Computer Crime Research Center


ID theft crackdown

Date: September 06, 2005
Source: Business Week
By: Lee Walczak

Count Senator Ted Stevens (R-Alaska), a feisty foe of Big Government, as a new believer in federal action to thwart identity theft. In advance of a Commerce Committee hearing last May on the ever-expanding assault on high-tech privacy, panel staffers did some Internet snooping and surprised Chairman Stevens with a dossier of sensitive data, including an offer to sell his Social Security number, his unlisted phone numbers, cell phone calling records, and reports on his daughter's property rentals. That's info online scammers could use to hijack a person's identity, a form of e-crime that is growing so pervasive that even laissez-faire Republicans want tighter controls.

"This is a very serious thing," Stevens says. His committee has already approved legislation that directs companies overseeing Americans' personal files to take stronger steps to secure them, and a raft of other Hill panels are crafting similar bills. The catalyst: a wave of hacker attacks and "lost" databases that have exposed millions of Americans to potential ripoffs. Sensing an issue with legs, the White House may weigh in with a Justice Dept. and Federal Trade Commission strike force to crack down on data theft.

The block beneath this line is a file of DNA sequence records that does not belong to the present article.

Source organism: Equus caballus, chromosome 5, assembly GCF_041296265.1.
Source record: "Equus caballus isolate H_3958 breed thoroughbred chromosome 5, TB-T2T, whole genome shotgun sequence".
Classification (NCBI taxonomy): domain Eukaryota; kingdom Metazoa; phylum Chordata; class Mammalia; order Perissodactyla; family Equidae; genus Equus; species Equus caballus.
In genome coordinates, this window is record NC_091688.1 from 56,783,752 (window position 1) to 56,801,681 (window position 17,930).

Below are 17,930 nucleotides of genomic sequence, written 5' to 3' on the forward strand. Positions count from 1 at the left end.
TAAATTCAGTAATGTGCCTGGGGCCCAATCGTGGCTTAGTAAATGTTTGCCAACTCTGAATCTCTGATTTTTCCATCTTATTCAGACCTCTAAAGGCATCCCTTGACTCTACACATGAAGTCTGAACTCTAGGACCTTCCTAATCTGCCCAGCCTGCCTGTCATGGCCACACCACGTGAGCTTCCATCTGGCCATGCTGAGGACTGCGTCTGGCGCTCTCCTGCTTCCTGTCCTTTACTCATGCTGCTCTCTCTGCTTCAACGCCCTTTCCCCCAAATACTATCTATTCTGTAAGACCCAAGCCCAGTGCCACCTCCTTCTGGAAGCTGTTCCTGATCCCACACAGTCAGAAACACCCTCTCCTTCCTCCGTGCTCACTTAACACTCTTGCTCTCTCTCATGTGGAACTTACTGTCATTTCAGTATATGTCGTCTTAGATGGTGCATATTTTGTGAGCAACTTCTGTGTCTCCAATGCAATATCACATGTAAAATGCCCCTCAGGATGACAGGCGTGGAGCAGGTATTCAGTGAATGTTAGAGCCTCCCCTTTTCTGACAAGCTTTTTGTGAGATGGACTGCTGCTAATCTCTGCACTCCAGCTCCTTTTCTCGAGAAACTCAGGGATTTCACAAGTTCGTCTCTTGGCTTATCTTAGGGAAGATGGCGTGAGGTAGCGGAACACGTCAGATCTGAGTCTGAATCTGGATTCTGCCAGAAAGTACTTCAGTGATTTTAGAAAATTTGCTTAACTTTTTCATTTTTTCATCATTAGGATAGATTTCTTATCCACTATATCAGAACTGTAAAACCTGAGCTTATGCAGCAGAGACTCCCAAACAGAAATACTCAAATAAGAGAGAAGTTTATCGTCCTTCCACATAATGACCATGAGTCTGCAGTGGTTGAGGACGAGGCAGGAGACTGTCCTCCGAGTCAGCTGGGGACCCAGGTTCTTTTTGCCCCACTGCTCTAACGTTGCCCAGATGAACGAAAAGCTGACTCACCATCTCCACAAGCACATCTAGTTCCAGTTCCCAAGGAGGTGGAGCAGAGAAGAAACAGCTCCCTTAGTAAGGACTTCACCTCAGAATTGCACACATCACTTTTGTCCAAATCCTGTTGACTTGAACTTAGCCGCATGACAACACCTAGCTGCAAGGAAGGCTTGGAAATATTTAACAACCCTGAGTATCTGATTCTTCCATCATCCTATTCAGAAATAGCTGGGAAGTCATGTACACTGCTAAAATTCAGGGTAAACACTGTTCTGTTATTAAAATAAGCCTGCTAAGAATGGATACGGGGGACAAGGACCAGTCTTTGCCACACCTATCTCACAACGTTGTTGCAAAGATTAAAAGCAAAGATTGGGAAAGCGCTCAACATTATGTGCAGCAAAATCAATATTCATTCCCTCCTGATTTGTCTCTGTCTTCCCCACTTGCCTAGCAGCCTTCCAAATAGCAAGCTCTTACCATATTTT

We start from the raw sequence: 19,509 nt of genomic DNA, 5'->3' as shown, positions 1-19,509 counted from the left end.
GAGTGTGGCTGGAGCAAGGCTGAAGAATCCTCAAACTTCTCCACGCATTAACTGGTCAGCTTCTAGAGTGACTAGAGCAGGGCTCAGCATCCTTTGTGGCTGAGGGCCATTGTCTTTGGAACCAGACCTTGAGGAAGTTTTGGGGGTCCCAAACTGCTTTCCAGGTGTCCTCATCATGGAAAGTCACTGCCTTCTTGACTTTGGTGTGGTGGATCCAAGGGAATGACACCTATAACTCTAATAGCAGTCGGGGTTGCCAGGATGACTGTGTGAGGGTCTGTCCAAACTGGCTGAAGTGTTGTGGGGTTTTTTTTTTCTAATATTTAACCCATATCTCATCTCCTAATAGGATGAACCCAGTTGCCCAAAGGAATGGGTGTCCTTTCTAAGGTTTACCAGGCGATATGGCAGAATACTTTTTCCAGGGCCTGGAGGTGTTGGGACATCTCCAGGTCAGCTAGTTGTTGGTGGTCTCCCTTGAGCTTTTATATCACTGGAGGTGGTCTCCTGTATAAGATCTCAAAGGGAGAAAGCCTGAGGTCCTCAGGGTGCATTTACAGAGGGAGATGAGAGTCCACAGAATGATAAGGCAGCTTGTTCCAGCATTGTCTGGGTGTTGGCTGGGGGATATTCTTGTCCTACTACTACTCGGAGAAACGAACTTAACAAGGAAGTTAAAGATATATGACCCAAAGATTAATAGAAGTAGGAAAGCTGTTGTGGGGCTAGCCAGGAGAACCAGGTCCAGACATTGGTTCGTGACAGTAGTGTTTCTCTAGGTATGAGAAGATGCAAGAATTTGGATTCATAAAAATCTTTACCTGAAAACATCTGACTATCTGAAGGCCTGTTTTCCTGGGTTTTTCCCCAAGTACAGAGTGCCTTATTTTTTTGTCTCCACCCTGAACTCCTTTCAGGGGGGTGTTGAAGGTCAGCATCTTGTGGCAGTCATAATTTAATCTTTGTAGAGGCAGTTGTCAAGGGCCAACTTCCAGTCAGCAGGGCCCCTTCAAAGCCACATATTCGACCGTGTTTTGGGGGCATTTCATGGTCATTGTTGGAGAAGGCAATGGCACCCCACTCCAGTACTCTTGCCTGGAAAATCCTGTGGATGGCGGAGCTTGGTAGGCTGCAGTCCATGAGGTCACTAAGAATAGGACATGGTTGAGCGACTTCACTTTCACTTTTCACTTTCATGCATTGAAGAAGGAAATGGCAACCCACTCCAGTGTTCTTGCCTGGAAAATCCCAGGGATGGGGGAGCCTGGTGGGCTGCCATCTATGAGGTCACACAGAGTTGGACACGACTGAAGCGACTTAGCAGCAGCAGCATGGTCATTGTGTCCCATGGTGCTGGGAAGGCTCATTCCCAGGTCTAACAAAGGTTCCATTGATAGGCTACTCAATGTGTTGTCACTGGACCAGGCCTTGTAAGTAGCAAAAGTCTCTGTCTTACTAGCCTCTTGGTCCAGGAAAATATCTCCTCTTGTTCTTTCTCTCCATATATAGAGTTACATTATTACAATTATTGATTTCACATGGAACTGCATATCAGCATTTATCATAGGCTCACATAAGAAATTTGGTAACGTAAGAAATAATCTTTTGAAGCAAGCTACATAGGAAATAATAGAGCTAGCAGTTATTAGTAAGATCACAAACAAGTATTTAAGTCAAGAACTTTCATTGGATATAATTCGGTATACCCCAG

Consumer advocates are hoping for new legislation by yearend, and financial industry lobbyists see tighter data controls as inevitable. But business reps are working hard to block costly compliance rules or new legal exposure. "Do we want a bill with all the bells and whistles? Probably not," says one banking lobbyist.
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